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No Questions Asked: Amnesty Boxes Provide a Low-cost Means of Improving Physical Security at a Large Public Event on a University Campus

NCJ Number
Campus Security Journal Volume: 11 Issue: 2 Dated: February 2003 Pages: 20-21
Mark Henych; Charlie Mesloh; Randy Mingo
Tom Nelson
Date Published
February 2003
2 pages
This article describes the use of amnesty boxes which provide a low-cost means of improving physical security at a large public event on a university campus.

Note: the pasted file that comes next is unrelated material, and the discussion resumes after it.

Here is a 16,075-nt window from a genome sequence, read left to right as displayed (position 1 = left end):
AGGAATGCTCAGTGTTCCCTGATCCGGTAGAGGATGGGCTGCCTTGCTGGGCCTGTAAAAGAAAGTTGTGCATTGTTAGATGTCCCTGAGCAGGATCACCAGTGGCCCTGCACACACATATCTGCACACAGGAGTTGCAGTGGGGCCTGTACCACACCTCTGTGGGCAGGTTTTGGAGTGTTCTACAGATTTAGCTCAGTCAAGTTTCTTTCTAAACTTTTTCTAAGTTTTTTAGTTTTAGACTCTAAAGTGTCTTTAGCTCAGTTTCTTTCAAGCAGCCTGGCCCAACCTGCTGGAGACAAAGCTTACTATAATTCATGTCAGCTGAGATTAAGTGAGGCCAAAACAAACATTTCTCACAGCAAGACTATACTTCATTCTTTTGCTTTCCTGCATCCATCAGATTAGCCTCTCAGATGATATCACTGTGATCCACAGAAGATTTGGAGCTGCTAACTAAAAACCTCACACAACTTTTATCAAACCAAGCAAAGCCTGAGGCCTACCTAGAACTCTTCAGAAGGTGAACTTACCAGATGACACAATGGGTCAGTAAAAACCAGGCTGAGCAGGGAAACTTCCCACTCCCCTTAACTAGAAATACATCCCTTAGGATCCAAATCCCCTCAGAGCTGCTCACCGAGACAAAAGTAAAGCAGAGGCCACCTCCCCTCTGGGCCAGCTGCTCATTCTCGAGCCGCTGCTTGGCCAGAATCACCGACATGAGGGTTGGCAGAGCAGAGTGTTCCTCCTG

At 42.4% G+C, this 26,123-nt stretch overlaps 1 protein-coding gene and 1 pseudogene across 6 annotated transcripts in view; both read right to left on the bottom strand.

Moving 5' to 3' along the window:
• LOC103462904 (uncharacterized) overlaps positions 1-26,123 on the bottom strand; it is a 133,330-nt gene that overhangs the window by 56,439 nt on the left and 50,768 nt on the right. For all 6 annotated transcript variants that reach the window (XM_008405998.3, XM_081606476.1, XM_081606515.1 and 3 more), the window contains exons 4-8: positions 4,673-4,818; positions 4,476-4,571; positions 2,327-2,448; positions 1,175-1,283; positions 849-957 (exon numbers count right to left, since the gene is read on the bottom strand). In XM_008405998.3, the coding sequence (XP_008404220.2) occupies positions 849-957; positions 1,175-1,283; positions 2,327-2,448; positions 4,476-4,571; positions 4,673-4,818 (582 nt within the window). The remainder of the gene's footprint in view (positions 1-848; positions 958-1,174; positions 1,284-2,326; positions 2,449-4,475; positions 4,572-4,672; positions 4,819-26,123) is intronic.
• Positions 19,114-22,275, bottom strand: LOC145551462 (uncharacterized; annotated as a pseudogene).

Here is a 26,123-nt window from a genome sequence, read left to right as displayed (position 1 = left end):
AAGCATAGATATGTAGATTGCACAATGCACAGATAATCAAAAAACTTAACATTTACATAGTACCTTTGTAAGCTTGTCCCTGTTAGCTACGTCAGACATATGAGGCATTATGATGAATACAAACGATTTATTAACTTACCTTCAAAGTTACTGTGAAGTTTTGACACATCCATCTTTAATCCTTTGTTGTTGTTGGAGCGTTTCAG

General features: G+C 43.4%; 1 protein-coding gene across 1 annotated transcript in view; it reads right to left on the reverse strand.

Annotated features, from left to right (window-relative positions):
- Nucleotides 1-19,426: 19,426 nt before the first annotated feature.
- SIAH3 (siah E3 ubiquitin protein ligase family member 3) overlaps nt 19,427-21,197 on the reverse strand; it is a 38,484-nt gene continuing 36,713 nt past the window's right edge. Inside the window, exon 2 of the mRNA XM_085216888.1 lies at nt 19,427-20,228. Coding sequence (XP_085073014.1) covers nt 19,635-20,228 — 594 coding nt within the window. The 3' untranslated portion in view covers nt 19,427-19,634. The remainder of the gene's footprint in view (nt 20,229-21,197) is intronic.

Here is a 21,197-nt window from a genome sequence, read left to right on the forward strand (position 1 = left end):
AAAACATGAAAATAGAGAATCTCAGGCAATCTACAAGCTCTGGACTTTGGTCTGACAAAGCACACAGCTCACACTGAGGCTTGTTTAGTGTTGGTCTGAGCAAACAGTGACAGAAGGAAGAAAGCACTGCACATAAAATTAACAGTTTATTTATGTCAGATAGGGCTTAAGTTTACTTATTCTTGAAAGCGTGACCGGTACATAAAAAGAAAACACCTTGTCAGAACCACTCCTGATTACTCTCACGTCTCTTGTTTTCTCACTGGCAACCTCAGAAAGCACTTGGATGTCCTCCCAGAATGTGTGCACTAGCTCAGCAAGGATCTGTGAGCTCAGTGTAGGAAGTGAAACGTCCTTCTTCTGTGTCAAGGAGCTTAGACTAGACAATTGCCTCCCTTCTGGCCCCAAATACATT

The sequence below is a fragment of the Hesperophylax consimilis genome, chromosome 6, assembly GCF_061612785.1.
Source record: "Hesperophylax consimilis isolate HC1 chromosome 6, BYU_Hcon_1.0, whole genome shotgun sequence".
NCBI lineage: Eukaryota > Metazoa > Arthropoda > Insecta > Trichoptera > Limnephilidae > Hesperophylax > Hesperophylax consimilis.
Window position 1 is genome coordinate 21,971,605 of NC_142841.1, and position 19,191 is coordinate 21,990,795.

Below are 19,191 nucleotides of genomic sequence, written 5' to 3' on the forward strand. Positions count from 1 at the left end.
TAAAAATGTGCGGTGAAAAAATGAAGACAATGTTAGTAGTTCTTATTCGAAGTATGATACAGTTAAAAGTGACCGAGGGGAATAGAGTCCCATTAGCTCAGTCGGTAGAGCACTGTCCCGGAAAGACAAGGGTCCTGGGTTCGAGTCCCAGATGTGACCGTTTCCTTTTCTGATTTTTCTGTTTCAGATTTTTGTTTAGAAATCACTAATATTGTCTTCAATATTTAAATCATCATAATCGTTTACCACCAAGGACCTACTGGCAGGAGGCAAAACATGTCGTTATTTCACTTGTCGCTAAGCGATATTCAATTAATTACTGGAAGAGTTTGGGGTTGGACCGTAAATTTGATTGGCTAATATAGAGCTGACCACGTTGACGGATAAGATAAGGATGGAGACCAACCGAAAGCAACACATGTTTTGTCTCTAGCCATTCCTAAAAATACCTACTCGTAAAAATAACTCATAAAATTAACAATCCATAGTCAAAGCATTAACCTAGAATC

Following September 11, 2001, the University of Central Florida developed a project with its police department to research physical security and came up with the idea of creating "amnesty boxes." An amnesty box is a sealed container positioned immediately before all entrances to an arena before a large music concert, allowing individuals to discard any items of contraband inside the container without fear of detection or arrest. Volunteers were recruited to watch these boxes, observing and recording items deposited in the boxes. The boxes were placed in such a way to enable any and all persons attending the concert to place items in the boxes that wished to do so. Observers and police officers wore plain clothes to preserve the integrity of the project. The items catalogued as being placed in the boxes included knives, alcoholic beverages, narcotics and related paraphernalia, fake identification documents, and other miscellaneous prohibited items. The arena also was searched both before and after the concert using both narcotics and explosive detection canines that supplemented officer search teams. It was found that amnesty boxes did improve campus security in a low-cost manner, reduced police-citizen encounters, and, most likely, arrests at the concert.